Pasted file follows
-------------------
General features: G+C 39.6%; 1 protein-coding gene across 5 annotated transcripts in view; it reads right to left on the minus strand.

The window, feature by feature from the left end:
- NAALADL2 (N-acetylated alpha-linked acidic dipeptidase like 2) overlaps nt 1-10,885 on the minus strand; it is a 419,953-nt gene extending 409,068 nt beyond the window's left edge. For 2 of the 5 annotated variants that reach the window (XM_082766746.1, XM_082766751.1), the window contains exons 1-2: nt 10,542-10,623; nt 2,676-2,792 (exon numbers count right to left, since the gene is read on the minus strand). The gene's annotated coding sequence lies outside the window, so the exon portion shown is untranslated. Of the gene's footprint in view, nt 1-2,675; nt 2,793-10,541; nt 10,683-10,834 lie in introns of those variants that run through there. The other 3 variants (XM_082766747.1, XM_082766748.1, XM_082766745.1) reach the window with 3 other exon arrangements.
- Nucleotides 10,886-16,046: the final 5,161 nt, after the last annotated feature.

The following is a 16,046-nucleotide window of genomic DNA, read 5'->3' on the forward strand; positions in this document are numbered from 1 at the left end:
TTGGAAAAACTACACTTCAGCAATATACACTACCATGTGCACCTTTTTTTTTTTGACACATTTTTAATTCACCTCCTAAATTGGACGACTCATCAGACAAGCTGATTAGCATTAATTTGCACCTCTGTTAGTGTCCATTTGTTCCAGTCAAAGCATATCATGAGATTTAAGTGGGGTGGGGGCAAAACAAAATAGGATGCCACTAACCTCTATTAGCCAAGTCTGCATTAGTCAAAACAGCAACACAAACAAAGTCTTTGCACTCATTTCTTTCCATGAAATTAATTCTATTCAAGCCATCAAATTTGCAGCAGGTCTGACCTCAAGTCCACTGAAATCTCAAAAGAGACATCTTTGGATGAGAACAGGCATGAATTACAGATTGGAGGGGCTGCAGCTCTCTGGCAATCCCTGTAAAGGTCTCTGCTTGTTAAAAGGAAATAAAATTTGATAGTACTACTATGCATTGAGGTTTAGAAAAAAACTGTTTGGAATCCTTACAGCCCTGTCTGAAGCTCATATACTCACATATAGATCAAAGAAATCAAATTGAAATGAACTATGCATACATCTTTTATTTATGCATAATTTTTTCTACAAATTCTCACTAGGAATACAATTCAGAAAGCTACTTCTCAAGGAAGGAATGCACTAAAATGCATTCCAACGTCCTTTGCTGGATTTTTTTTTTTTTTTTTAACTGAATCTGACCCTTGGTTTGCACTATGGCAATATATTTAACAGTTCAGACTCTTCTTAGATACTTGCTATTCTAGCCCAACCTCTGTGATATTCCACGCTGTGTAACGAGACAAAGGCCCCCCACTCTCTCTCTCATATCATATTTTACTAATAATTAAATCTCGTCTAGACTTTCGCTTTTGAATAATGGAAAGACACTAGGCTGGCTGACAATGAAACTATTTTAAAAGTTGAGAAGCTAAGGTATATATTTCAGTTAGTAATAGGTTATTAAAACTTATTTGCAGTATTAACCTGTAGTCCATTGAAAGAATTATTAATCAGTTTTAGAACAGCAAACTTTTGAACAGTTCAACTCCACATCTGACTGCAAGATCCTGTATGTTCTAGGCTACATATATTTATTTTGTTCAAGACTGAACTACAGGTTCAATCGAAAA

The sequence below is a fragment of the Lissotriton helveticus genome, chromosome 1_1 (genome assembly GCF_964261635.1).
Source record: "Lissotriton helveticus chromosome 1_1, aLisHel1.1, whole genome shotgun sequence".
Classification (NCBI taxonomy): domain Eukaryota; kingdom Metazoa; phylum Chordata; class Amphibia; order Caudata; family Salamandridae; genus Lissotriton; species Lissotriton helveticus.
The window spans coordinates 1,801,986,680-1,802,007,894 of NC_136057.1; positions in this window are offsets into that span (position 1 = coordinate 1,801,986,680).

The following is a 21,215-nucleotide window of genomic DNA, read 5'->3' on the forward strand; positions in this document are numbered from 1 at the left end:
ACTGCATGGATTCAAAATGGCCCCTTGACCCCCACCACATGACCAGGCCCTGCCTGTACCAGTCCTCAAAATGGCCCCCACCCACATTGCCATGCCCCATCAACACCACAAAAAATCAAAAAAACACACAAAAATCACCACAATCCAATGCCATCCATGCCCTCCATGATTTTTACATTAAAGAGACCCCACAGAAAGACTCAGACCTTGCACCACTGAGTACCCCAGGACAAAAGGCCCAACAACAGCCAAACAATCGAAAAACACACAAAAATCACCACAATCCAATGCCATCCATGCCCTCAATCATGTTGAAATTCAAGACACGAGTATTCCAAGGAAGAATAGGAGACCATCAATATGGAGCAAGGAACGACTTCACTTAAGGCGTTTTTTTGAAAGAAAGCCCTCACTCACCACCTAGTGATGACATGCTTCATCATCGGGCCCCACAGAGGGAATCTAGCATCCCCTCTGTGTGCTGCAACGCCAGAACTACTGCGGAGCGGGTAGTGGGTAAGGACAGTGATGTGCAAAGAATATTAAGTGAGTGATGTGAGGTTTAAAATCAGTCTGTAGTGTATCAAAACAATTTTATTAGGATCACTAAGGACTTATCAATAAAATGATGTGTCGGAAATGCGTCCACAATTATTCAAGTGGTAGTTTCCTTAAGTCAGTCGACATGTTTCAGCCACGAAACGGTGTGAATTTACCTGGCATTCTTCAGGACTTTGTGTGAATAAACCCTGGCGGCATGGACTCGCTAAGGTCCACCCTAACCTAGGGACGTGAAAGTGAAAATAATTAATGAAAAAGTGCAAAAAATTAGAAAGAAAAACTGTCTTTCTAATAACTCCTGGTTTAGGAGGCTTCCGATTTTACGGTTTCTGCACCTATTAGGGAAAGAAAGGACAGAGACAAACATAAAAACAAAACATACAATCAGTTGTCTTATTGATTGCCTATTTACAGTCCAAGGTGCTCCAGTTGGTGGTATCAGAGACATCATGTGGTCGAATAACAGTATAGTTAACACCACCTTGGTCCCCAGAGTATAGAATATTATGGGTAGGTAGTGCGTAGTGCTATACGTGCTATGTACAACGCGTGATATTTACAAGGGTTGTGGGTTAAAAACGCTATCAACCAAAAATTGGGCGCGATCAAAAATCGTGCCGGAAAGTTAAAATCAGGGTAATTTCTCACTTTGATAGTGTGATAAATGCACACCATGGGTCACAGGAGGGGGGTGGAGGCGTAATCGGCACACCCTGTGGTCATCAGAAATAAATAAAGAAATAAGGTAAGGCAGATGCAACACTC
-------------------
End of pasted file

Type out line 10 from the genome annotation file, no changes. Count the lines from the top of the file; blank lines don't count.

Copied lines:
The window spans coordinates 1,801,986,680-1,802,007,894 of NC_136057.1; positions in this window are offsets into that span (position 1 = coordinate 1,801,986,680).